Is Donald Trump Making Any Sense Saying Hillary Clinton ‘Should Not Be Allowed To Run’ Over Email Investigation?

Donald Trump said in his victory speech after Saturday night’s primary and caucus voting that Hillary Clinton, the likely Democratic nominee, should be legally prohibited from running for president, due to what he believes will be criminal revelations coming from an FBI investigation into her use of email when she was secretary of state.

But experts on the investigation say that Trump’s claim — as well as similar claims made by supporters of Clinton’s Democratic opponent Bernie Sanders — make no sense.

Following his victory in the Louisiana primary, as well as the Kentucky state Republican caucus, on Saturday night, Trump gave a speech in West Palm Beach, Florida, in which he attacked Hillary Clinton.

“Hillary Clinton, who should not be allowed to run because of what she did with the e-mails… Should not be allowed to run.”

Watch Trump’s speech Saturday in the video below.

Trump has made similar statements earlier in the campaign. As far back as October of 2015, the 69-year-old New York businessman and entertainer called for Clinton to be jailed.

A Republican who did what Clinton is accused of — using a personal email server rather than the official State Department server — “would be in jail 12 months ago,” Trump said in October. “I mean honestly, she shouldn’t be allowed to run, no she shouldn’t be I don’t think the Democrats are going to stop her from running, because the system is inherently unfair. It’s a very unfair system.”

Hillary Clinton email Donald Trump The email investigation will not prevent Hillary Clinton from running for president, experts say [Photo by Scott Olson/Getty Images]But a State Department internal investigation concluded this week that two Republican secretaries of state — Colin Powell and Condoleezza Rice — also used private email servers, on which they sent classified information.

This week, the United States Justice Department granted immunity from prosecution to Bryan Pagliano, the former Hillary Clinton aide who created her private email account, installing a server at her personal residence.

The grant of immunity was seen by Clinton’s critics in both parties as an indicator that Clinton herself would imminently face damaging, possibly criminal revelations that could even lead to an indictment — and her forced withdrawal from the presidential race.

“Bernie Sanders just won the presidency,” declared columnist H.A. Goodman, a Bernie Sanders backer and frequent Clinton critic, in the Huffington Post on Thursday.

“The testimony (free from any legal consequences) of the man who set up Clinton’s computer apparatus, secures Bernie Sanders’s front-runner status as the Democratic nominee. The DNC would be engaging in political suicide by entering November 8, 2016 with a nominee linked to a person just granted immunity from President Obama’s Justice Department.”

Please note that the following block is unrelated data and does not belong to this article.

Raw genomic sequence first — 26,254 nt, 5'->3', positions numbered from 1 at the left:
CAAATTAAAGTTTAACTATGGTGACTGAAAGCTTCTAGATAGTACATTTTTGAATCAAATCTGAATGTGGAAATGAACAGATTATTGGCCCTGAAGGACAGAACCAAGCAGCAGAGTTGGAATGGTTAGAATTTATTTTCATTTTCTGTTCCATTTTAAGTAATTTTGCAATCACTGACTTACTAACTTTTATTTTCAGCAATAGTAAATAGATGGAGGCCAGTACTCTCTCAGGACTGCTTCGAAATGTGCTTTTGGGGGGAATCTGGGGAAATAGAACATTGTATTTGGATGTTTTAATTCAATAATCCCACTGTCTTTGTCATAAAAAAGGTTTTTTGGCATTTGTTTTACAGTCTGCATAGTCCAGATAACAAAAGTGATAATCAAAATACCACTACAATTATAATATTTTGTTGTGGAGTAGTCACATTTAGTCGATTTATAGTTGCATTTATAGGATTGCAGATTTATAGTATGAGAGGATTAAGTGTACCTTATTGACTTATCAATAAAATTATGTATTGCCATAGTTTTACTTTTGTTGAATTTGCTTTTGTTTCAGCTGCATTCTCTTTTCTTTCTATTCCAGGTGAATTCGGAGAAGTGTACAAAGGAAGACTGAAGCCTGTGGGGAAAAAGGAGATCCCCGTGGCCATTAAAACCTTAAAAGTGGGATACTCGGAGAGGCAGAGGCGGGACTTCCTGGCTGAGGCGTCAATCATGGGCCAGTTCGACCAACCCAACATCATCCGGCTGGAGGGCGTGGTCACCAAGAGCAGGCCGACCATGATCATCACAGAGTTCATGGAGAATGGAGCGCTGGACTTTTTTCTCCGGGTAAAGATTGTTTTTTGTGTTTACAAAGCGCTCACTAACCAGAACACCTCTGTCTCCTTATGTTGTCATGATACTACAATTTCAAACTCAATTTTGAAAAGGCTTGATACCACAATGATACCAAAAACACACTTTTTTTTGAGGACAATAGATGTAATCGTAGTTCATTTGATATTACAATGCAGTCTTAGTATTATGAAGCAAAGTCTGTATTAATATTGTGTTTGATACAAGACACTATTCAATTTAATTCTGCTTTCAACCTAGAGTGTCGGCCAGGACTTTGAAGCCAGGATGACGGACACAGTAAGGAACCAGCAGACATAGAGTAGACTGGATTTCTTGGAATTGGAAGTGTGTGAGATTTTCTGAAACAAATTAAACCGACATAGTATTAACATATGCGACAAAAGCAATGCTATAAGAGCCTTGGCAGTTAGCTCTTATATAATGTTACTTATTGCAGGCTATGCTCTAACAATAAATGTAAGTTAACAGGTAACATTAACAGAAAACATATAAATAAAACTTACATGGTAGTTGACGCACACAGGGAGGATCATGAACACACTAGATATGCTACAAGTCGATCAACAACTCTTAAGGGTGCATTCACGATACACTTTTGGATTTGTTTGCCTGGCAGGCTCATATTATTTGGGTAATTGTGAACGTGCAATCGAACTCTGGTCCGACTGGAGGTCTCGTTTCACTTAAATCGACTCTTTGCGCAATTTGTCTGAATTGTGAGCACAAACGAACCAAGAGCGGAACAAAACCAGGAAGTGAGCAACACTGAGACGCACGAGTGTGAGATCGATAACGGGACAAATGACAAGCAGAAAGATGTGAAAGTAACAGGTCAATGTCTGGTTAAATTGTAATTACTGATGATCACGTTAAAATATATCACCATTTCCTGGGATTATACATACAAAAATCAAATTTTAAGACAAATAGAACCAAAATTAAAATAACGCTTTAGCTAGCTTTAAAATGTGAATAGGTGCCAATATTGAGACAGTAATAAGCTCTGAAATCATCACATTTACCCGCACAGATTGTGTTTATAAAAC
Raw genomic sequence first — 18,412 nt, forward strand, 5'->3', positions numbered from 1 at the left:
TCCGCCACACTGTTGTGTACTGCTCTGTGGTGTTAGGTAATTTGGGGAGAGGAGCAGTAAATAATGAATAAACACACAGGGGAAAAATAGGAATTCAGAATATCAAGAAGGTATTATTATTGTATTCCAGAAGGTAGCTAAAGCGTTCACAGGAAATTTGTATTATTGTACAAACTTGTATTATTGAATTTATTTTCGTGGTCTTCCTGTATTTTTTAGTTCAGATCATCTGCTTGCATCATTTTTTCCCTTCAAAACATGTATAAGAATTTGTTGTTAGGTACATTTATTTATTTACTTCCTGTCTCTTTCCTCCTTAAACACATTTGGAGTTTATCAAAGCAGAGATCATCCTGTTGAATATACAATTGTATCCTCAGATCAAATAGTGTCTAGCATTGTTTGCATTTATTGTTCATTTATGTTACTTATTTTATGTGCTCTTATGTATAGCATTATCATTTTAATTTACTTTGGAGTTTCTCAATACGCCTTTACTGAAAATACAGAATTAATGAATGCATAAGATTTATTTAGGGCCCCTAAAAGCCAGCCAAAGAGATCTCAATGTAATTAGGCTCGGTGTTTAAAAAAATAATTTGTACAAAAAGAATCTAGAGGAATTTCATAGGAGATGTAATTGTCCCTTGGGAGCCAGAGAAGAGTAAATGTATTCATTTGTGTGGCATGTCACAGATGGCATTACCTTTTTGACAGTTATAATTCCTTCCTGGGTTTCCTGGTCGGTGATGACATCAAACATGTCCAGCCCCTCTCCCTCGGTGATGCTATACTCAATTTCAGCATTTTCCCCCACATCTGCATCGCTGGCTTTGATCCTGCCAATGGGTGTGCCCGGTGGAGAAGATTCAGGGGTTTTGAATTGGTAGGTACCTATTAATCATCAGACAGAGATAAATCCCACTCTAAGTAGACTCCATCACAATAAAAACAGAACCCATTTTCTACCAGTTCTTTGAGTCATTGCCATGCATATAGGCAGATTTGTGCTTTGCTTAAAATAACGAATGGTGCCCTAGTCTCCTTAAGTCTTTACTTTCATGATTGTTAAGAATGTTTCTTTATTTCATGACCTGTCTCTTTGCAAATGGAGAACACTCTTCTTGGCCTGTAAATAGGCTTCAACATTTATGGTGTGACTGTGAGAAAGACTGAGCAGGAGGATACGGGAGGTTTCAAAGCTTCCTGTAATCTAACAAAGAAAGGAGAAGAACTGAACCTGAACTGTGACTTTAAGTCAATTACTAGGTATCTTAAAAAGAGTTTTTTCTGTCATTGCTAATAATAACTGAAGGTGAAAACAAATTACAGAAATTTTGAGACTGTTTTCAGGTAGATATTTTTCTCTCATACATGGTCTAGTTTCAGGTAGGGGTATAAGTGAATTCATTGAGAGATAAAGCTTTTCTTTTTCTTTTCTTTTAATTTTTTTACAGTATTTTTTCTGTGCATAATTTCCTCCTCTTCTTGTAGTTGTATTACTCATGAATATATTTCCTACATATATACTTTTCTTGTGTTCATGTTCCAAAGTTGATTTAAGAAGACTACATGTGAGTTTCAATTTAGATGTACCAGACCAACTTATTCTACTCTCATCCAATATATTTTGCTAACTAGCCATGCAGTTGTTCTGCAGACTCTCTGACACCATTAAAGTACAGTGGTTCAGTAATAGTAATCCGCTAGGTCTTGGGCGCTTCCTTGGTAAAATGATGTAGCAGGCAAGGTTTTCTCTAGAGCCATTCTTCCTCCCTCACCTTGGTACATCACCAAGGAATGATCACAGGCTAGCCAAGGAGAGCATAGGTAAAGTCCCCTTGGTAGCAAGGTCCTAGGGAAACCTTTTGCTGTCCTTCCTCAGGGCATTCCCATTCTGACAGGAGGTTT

Bryan Pagliano Hillary Clinton email Donald Trump
Bryan Pagliano (Photo By Cliff Owen/Associated Press)

But according to Charles Tiefer, a former attorney for the U.S. House of Representatives Goodman’s breathless assertion — and Donald Trump’s — of Clinton’s impending withdrawal from the presidential race is “nonsense.”

“What does immunity represent? Does it mean that either Pagliano (or Clinton) are accused of offenses? Quite the opposite,” Tiefer wrote in Forbes Magazine.

“If the DOJ thought they had a case against Pagliano, they would not grant him immunity. They would prosecute that case, or else make a plea deal which could include the grant of immunity.”

Also, on Wednesday the New York Times reported that, according to sources with knowledge of the investigation, the FBI already interviewed Pagliano, and the session was described as “routine.”

The FBI also found that the private server was never attacked by foreign hackers who potentially could have accessed the information it contained, the Times reported, lending additional credence to Clinton’s own contention that she never put classified information at risk.


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Even if Clinton were found to have sent classified information, according to a report in the Washington Post Thursday, she would be unlikely to face criminal charges because “the line between what is classified and what is not is ‘not inherently obvious,’ and charging the former secretary of state would require prosecutors to prove that she knew what she was handling crossed that line.”

Additionally, legal experts told the Post, prosecutors in general are highly reluctant to pursue cases that could have a direct influence on elections, meaning that the Donald Trump claim that Hillary Clinton will “not be allowed to run” for president is in all likelihood meaningless.

[Photo By Joe Raedle/Getty Images]